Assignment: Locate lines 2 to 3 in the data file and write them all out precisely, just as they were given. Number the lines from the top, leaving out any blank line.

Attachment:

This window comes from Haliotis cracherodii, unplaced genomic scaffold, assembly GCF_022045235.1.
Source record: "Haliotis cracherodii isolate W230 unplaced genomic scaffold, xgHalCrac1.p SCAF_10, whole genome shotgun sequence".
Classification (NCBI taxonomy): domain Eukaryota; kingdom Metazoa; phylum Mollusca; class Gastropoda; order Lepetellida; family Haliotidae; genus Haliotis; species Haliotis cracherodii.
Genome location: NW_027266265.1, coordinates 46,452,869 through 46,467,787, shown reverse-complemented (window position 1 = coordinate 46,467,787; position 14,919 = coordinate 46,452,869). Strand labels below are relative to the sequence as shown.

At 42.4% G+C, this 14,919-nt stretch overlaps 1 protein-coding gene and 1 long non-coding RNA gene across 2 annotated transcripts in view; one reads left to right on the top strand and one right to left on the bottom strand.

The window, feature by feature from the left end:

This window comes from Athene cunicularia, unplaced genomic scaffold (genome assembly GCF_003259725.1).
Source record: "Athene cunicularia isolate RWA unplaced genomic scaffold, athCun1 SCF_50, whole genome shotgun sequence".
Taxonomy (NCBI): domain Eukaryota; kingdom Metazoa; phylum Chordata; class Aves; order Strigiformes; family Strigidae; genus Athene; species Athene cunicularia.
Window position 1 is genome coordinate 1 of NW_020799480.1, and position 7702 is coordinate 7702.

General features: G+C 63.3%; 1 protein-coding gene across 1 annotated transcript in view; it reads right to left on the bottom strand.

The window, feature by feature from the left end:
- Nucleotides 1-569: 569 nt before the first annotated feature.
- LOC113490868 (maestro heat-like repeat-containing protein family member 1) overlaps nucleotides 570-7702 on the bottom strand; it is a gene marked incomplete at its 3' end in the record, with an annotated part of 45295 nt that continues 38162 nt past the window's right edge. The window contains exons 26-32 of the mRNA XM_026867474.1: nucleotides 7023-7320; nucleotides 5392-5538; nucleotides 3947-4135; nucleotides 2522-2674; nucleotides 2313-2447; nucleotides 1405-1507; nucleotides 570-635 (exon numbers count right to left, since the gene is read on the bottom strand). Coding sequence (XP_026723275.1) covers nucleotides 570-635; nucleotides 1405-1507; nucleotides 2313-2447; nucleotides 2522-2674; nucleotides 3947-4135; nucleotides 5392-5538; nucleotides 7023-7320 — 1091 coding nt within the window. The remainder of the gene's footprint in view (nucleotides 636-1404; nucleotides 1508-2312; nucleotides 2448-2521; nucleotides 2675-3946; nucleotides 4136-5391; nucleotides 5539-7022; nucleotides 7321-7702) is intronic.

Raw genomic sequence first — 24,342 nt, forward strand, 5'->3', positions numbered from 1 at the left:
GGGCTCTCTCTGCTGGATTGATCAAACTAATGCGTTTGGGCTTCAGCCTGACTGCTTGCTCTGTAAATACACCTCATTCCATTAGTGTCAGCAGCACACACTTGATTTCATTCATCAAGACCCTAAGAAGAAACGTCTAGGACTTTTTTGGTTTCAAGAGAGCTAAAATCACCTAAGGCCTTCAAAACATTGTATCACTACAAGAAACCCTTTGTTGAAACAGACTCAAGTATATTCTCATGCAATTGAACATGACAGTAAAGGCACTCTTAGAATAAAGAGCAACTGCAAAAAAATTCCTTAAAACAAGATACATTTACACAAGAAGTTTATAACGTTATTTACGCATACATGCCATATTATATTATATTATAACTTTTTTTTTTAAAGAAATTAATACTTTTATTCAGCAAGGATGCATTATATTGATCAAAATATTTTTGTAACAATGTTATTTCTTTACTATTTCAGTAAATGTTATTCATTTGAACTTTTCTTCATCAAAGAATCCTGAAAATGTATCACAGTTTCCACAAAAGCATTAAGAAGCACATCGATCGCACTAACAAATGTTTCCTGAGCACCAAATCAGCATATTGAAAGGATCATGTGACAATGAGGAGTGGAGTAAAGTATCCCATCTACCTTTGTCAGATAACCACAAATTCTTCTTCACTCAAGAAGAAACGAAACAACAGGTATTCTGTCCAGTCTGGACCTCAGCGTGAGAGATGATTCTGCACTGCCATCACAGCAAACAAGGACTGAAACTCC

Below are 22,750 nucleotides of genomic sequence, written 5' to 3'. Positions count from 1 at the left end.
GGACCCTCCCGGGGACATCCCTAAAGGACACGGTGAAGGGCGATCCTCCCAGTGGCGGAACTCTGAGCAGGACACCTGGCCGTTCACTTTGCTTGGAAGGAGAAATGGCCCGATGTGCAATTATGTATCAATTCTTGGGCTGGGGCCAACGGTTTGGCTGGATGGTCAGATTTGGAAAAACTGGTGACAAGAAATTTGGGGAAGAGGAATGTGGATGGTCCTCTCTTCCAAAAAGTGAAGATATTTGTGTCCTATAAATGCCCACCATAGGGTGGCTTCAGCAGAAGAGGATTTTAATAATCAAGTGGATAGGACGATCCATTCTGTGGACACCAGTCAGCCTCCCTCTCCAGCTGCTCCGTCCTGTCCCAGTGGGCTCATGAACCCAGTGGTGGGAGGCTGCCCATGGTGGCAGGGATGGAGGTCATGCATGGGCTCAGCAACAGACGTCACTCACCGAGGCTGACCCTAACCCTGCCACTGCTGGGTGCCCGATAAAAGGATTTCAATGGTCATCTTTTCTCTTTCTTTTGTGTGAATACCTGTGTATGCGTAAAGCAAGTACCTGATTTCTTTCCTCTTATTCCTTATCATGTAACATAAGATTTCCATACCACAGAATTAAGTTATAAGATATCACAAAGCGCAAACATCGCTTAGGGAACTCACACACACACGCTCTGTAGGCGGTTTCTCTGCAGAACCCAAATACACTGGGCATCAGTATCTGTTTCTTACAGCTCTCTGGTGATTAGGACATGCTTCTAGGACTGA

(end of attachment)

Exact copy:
Source record: "Haliotis cracherodii isolate W230 unplaced genomic scaffold, xgHalCrac1.p SCAF_10, whole genome shotgun sequence".
Classification (NCBI taxonomy): domain Eukaryota; kingdom Metazoa; phylum Mollusca; class Gastropoda; order Lepetellida; family Haliotidae; genus Haliotis; species Haliotis cracherodii.